Next up on my Saturday afternoon agenda was a stop by the celebration of art happening at a number of locations in my community. I’m really happy I live in a place which promotes art, music and the people who make them. Several venues were hosting the exhibits. Because the day was perfect for outdoor work and I had more chores to do, I chose the place where I could see the greatest number of artists and their creations at one time.
I saw all kinds of fascinating works employing an array of mediums. Although at this stage of my life I’m supposed to be downsizing my life I couldn’t resist coming away with a few irresistible souvenirs.
I was quite interested in an artist who created her displays from threads teased into unique designs. The first time I ever saw this type of art was about 30 years ago when my husband contrived a similar work. That one hangs upstairs in my house. No need for another.
I live next door to the talented artist whose fabulous, imaginative creations are displayed on paper he makes by himself. Seeing his work is a visual treat. I set aside a special time to view those.
On this unseasonably warm Saturday, I knew that I needed to be out working in my garden for a few hours. I do love my garden. Unfortunately, with rain predicted for Sunday, I knew that instead of fantasizing about buying some new perennials as I cleared my beds of last year’s debris, I had to do the more mundane lawnmowing that I detest. I’ve spent the last few years converting big chunks of grass into garden beds which I’ve planted with pollinators in mind. Sod removal is a tough job. I’m not sure I’ll ever have time to eliminate the whole thing. In the meantime if the grass is not cut frequently in the spring, getting my push mower through the thickness becomes impossible. So off I mowed.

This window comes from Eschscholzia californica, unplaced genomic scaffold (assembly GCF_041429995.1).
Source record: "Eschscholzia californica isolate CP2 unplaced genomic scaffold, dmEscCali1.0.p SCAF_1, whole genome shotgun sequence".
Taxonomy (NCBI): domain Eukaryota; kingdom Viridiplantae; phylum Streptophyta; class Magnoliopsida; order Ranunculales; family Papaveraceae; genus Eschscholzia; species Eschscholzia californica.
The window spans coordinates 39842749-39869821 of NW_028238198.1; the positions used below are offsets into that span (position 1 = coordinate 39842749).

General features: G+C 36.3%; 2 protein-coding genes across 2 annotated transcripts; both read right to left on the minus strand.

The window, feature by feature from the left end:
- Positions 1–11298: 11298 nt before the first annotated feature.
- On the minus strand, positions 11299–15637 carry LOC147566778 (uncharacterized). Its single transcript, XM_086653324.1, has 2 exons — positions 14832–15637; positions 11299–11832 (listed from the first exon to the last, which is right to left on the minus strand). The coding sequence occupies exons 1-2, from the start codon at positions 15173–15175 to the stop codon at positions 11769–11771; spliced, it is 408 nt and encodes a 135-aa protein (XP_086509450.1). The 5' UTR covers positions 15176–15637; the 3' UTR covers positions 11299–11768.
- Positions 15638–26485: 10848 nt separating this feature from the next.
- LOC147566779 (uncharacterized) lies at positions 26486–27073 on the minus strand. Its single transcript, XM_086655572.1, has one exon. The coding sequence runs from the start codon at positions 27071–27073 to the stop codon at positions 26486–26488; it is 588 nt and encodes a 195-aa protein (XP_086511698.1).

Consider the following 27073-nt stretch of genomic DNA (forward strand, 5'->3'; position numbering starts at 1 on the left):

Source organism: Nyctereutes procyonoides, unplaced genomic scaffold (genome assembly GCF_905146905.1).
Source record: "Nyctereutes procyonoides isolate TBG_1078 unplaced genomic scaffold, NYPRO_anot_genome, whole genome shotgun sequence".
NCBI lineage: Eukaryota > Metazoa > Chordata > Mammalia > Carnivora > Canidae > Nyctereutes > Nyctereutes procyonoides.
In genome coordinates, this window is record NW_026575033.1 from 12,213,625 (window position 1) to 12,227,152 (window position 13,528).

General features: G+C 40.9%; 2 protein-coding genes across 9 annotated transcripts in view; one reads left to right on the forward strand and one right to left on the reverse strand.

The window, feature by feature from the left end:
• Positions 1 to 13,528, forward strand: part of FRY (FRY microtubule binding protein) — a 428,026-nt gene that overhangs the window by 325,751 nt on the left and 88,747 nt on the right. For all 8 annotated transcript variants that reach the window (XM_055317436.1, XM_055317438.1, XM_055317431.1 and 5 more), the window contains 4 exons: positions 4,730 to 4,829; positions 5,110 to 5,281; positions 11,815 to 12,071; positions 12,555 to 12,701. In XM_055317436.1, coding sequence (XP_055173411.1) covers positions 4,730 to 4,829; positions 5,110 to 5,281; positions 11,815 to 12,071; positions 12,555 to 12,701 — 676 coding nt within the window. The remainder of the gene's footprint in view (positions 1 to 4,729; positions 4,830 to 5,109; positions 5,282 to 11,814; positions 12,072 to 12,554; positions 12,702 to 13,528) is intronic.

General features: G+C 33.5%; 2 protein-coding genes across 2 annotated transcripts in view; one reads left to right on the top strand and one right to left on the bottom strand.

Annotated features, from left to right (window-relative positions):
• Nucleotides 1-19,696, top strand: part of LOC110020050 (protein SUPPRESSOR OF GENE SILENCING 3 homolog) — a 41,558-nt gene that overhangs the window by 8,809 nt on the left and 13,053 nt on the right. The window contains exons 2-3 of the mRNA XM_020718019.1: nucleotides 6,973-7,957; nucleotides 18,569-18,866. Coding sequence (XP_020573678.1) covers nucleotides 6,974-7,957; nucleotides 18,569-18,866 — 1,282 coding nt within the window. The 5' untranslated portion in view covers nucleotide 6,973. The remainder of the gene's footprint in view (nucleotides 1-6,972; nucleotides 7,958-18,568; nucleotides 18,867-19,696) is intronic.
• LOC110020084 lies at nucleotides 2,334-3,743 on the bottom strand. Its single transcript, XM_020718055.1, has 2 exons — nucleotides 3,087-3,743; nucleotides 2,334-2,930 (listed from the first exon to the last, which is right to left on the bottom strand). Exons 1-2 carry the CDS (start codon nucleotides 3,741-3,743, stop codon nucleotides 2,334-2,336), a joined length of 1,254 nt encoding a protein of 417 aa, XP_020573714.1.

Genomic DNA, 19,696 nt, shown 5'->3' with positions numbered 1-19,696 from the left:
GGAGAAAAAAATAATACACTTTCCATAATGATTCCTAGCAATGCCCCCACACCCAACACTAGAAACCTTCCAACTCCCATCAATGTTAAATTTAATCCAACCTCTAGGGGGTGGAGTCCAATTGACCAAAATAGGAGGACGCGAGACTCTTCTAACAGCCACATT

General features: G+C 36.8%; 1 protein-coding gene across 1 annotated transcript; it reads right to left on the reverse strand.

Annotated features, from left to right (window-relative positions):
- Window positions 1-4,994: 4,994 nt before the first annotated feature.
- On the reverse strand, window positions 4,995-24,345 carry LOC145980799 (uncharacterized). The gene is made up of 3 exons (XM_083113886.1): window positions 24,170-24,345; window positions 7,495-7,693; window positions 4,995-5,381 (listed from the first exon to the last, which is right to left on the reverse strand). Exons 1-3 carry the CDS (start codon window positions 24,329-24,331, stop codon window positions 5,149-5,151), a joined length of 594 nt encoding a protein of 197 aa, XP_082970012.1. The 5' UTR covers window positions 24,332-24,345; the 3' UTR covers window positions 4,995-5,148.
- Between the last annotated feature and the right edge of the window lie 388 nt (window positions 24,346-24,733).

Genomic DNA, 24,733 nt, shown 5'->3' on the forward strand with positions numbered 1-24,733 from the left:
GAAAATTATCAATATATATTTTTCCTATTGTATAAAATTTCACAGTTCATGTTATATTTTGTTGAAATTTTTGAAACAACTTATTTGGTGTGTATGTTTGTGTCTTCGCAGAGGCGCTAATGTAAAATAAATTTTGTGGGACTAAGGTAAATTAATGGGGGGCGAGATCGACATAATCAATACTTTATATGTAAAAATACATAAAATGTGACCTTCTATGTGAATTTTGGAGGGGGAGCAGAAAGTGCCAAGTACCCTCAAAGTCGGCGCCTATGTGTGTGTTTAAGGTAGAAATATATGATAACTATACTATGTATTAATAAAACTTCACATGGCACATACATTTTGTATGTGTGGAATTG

By the time I was done mowing, it was almost 4 o’clock and time for an online concert from Pete Yorn, who was celebrating the 20th anniversary release date of his album, “Day I Forgot.” At the time this album was released I had no idea who Pete Yorn was, much less heard a single one of his tunes. I didn’t discover him until after Michael died, when I listened my way through his 30-gig Ipod. As someone who owned a music store for 27 years, he’d heard a lot more music than me, especially during the years when I was busy with our young kids and work. So I discovered Pete fairly recently. I’ve listened to his decades of music obsessively during the past six years. When the pandemic came along, he took it upon himself to perform seventeen free concerts live on Instagram. I watched every single one. As life has become more normal, those live performances mostly disappeared. So whenever one pops up, I’m right there to take advantage. Late Saturday afternoon as I did a haphazard job of edging the lawn, I had Pete as my musical companion. He played for an hour. I danced through the yard.
Suddenly I realized I was hungry, having consumed no food since breakfast. I headed indoors and put together a tuna fish sandwich on hearty multi-grained bread with sliced tomatoes and a big pile of greens. I snarfed it down and sat down to catch up on the day’s news. About eight hours had passed since I first woke up. I was pleasantly tired, if a bit stiff from my mowing. I realized that absent my determination to keep track of what I’d done for the day, I might’ve sloughed off this Saturday as one of those days that leaves me wondering if I’d done a single thing. Certainly this Saturday didn’t have any sensational moments. But I was hardly vegetating on the couch, oblivious to the world. Way more somethings than nothings happened. Sometimes I need a mental reset. Apparently I still get a lot done for a woman of a certain age. I’m smiling wryly as I write that.
I spent the evening watching a great old film from the 1940’s and then digging in to a riveting read. The next time I think I’m not doing anything but wasting time I’m going to re-read this blog and go a little easier on myself. I guess most of us are our own worst critics. Time to ease up on myself, at least a little.